By Jim Schutze
By Rachel Watts
By Lauren Drewes Daniels
By Anna Merlan
By Lee Escobedo
You may have read about the problems ACS has had with the feds and Securities Exchange Commission over how it granted its executives stock options. You could have read all about it in The Wall Street Journal back in March. But if you, like Buzz, prefer to read papers with comics sections, you may have been stuck with The Dallas Morning News, which has been a little slow out of the gate with the story.
Tapping into our vast store of biz acumen, allow Buzz to sum up: The case involves the backdating of stock options, a dodgy process that can be explained this way: If you don't know what a stock option is, you'll never get one, so don't think about it. The backdating part involves the clever use of general relativity to alter the flow of time so that some really well-compensated people become obscenely compensated. Backdating may or may not be wrong, because when you're talking kajillions of dollars, right and wrong, like time, are fluid concepts.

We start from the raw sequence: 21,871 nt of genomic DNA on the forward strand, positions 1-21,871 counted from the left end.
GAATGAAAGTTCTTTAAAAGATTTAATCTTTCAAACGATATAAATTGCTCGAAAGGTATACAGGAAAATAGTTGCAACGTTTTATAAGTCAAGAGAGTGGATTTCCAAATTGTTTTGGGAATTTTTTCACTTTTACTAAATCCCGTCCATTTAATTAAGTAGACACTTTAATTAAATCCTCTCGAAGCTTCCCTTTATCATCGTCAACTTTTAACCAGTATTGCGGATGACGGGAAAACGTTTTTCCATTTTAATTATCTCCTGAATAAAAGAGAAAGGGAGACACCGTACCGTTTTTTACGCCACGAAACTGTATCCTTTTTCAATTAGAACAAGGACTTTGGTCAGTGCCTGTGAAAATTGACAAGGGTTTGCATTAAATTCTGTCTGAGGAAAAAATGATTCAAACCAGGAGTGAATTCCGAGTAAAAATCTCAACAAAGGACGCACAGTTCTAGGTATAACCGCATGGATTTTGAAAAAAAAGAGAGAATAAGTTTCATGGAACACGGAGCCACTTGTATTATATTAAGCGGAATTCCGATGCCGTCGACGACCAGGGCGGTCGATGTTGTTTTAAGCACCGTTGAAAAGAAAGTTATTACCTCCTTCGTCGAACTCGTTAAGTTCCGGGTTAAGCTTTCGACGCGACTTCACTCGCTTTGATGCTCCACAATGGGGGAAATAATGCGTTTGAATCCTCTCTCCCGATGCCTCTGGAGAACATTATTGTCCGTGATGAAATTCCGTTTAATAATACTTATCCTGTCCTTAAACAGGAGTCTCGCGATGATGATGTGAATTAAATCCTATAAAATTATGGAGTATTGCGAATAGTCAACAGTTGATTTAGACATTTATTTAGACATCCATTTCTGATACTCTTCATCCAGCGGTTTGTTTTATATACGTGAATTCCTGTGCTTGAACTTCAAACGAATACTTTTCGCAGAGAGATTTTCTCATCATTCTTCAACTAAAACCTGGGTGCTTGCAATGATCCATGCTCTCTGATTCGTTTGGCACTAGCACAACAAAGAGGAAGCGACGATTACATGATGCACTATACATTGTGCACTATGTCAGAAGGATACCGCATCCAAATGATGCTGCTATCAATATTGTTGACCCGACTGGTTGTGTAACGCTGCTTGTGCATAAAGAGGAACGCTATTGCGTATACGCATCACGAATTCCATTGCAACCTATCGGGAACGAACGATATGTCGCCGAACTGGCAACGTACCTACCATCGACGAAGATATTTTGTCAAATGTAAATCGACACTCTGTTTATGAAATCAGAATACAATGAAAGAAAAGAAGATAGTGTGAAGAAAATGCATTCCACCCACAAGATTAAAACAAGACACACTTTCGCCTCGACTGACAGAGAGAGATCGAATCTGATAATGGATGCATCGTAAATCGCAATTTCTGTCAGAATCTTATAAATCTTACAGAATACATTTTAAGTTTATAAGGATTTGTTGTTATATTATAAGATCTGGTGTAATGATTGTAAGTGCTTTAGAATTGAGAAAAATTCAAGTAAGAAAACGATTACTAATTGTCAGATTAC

Here's the part the Morning News didn't mention in its report this week about the resignations of ACS CEO Mark King and CFO Warren Edwards, who quit after an internal investigation found they "violated the Company's Code of Ethics for Senior Financial Officers": They weren't exactly kicked to the curb. They'll stick around until June 30 to oversee the transition and load the trunk of their Lexuses with office supplies.
Hah. We kid. But truly, King will be paid $52,500 per month through June, and Edwards will get $34,300 per month. They'll lose a bundle in stock options, though. Poor babies.
To recap: Violate ethics, get paid as much in a month as many families hope to make in a year. Which leaves Buzz with one question: Whose wife do we have to screw around here to get that sort of canned?